$$\textbf{y}_1^{-1} \circ \textbf{y}_2|_W = \textbf{x}_1^{-1} \circ \pi_1^{-1} \circ \pi_2 \circ \textbf{x}_2.$$

Therefore, it is enough to show that $$\pi_1^{-1} \circ \pi_2$$ is differentiable at $$p_2 = \pi_2^{-1}(q)$$. Let $$p_1 = \pi_1^{-1} \circ \pi_2 (p_2)$$. Then $$p_1$$ and $$p_2$$ are equivalent in $$M$$, hence there is a $$g \in G$$ such that $$gp_2 = p_1$$ . It follows easily that the restrinction $$\pi_1^{-1} \circ \pi_2|_{\textbf{x}_2(W)}$$ coincides with the diffeomorphism $$\varphi_g|_{\textbf{x}_2(W)}$$, which proves that $$\pi_1^{-1} \circ \pi_2$$ is differentiable at $$p_2$$, as stated.

$$G$$ is any group acting by diffeomorphisms on $$M$$. The points $$p_1, p_2$$ are equivalent simply because both are mapped by $$\pi$$ to $$q \in M/G$$.

The claim that $$(\pi_1^{-1} \circ \pi_2)|_{\textbf{x}_2(W)} = \varphi_g|_{\textbf{x}_2(W)}$$ is potentially false for the set $$W$$ considered by do Carmo. However, it is true if $$W$$ is chosen carefully.

Given $$q \in \textbf{y}_1(V_1) \cap \textbf{y}_2(V_2)$$, let $$p_i = \pi_i^{-1}(q) \in \textbf{x}_i(V_i)$$. Since $$\pi(p_i) = q$$, these two points are equivalent which means that there exists $$g \in G$$ such that $$gp_2 = p_1$$. Choose a neighborhood $$U_2$$ of $$p_2$$ in $$M$$ such that $$\varphi_g(U_2) \subset \textbf{x}_1(V_1)$$ and let $$V'_2 = \textbf{x}_2^{-1}(U_2)$$ which is an open subset of $$V_2$$ containing $$\textbf{r} = \textbf{x}_2^{-1}(p_2)$$. Now let $$W \subset V'_2$$ be an open neighborhood of $$\textbf{r}$$ such that $$(\pi_2 \circ \textbf{x}_2)(W) \subset \textbf{y}_1(V_1) \cap \textbf{y}_2(V_2)$$.

Then $$(\pi_1^{-1} \circ \pi_2)|_{\textbf{x}_2(W)} = \varphi_g|_{\textbf{x}_2(W)}$$ is equivalent to $$\pi_2|_{\textbf{x}_2(W)} = \pi_1 \circ \varphi_g|_{\textbf{x}_2(W)}$$. Note that the composition on the right hand side makes sense because we constructed $$W$$ such that $$\varphi_g(\textbf{x}_2(W)) \subset \varphi_g(\textbf{x}_2(V'_2)) = \varphi_g(U_2) \subset \textbf{x}_1(V_1)$$.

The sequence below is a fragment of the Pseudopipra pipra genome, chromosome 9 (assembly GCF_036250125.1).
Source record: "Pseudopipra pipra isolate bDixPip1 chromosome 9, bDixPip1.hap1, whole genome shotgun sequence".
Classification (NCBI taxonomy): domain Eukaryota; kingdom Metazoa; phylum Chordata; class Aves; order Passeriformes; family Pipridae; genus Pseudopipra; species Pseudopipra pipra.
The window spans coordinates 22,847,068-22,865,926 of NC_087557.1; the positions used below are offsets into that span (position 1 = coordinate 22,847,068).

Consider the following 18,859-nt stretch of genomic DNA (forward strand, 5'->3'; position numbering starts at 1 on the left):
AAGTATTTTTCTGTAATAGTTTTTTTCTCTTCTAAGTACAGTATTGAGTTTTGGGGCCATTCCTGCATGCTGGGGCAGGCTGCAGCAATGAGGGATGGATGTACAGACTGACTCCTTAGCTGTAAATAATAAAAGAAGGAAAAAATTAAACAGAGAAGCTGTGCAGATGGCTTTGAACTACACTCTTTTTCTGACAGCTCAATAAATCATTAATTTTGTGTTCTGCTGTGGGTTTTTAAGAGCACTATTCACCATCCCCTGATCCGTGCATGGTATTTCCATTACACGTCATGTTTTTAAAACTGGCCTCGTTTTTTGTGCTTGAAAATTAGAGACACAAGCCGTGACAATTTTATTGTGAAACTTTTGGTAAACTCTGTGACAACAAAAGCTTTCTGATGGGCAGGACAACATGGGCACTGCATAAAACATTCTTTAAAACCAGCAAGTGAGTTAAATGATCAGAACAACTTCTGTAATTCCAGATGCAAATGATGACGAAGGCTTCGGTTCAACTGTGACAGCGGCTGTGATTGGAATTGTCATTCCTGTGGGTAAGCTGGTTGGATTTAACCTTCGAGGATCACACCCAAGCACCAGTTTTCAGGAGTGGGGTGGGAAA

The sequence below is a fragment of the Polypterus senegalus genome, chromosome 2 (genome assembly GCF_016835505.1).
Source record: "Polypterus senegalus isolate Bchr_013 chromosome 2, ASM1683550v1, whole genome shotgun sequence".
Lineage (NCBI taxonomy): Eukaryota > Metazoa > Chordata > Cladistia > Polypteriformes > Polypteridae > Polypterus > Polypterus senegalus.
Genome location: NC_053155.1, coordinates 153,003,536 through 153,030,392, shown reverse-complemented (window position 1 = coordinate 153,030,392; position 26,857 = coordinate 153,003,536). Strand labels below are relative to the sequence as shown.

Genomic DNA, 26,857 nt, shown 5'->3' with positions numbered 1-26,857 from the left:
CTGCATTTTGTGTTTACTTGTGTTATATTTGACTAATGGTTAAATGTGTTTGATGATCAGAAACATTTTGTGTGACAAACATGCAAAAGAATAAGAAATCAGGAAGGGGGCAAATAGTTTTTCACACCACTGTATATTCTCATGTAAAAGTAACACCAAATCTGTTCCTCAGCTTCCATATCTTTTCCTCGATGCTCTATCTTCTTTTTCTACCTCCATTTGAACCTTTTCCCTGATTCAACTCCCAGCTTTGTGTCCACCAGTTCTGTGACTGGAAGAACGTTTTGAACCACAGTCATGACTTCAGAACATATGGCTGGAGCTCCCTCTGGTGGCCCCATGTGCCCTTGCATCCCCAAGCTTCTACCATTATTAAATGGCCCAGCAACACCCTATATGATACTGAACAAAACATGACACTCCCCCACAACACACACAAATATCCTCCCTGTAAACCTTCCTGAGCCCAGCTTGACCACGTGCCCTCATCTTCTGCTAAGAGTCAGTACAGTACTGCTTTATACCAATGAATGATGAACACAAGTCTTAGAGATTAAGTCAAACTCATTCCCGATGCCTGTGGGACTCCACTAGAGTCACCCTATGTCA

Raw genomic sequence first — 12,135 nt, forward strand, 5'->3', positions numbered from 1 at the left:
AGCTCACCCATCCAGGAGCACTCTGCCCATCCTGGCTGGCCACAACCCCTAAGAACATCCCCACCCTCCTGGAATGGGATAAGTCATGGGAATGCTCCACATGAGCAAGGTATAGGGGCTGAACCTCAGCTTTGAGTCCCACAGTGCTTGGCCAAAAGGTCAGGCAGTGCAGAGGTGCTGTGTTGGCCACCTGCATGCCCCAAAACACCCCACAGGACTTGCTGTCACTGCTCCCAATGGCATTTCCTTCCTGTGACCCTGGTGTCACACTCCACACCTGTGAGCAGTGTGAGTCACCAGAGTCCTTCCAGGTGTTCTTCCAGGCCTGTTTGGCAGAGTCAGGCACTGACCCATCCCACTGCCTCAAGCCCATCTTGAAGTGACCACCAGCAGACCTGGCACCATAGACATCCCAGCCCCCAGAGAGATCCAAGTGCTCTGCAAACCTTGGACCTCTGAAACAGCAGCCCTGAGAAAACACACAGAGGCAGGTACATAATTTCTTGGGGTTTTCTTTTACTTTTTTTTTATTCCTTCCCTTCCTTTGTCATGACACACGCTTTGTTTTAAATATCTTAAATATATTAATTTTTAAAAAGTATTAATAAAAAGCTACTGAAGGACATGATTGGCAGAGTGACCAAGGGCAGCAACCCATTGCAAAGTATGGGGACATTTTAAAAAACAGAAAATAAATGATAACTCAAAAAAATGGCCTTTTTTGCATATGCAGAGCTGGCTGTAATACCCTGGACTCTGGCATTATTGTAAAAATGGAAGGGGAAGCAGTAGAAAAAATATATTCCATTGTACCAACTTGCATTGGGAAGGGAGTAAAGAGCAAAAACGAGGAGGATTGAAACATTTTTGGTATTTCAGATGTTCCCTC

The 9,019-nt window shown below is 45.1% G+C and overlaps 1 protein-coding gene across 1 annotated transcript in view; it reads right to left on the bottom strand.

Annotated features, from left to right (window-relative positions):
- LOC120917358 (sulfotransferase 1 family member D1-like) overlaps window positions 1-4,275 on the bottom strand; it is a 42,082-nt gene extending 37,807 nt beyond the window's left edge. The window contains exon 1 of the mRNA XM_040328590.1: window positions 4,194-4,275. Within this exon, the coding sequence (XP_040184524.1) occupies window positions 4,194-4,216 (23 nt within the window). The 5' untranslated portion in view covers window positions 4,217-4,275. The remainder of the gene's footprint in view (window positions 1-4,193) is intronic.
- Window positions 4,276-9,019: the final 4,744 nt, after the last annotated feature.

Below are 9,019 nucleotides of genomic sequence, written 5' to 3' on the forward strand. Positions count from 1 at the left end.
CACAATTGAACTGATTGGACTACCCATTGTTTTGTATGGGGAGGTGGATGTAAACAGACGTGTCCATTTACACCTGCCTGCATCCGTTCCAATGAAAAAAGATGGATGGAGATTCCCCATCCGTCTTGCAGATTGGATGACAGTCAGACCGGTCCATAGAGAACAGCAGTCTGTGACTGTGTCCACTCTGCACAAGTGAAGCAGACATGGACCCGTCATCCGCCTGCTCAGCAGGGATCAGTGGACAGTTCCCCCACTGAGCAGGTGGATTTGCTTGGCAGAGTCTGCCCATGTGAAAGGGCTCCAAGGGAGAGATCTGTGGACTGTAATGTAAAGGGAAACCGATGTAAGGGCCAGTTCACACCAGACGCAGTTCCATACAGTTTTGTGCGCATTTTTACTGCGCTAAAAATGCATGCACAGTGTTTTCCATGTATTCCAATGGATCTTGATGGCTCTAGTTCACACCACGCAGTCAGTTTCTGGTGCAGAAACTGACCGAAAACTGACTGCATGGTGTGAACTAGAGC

But now we have for $$p \in \textbf{x}_2(W)$$ $$(\pi_1 \circ \varphi_g)(p) = \pi(gp) = \pi(p) = \pi_2(p) .$$

• What is $\pi(g)$ and where it was used that the action is properly discontinuous? – George Apr 12 at 22:33
• $\pi(g)$ was a typo which I have corrected. That the action is properly discontinuous enters a the very beginning of the prroof: $U$ was chosen such that $U \cap gU = \emptyset$ for all $g \ne e$. – Paul Frost Apr 12 at 22:59
• Ok, sorry for this stupid question. How do you know that $\pi(gp) = \pi(p)$ if the $g$ is not arbritrary and, therefore you can choose and $g$, which acts on the diffeomorphisms of $M$ such that $g(\textbf{x}_2(W)) = \textbf{x}_2(W)$? – George Apr 13 at 1:31
• $\pi : M \to M/G$ identifies all points which are equivalent under the action of $G$. We have $p \sim p'$ if and only if there exists $g \in G$ such that $p' = gp$. This explains why $\pi(gp) = \pi(p)$, and it is true for any $g$. Since $\pi(p_1) = \pi(p_2) = q$, we know that $p_1 \sim p_2$, that is, there exists a $g \in G$ such that $gp_2 = p_1$. This $g$ is not necessarily uniquely determined, but it is not arbitrary. For this $g$, $W$ was constructed so that $g\mathbf{x}_2(W) \subset \mathbf{x}_1(V_1)$. Then in fact $\pi_2|_{\textbf{x}_2(W)} = \pi_1 \circ \varphi_g|_{\textbf{x}_2(W)}$. – Paul Frost Apr 13 at 12:49
• Ok, so if you ensure that $g(\textbf{x}_2(W)) \subset \textbf{x}_1(V_1)$ for some $g \in G$, then you ensure that there is $\tilde{p} \in \textbf{x}_1(V_1)$ such that $gp = \tilde{p}$ for some $p \in \textbf{x}_2(W)$, which confuse me is that you said that given $p \in \textbf{x}_2(W)$, exist some $g \in G$ such that $gp = p$, because $g(\textbf{x}_2(W)) \subset \textbf{x}_1(V_1)$, but this doesn't ensure that $gp = p$, but it ensures that $gp = \tilde{p}$ for some $\tilde{p} \in \textbf{x}_1(V_1)$. – George Apr 14 at 18:52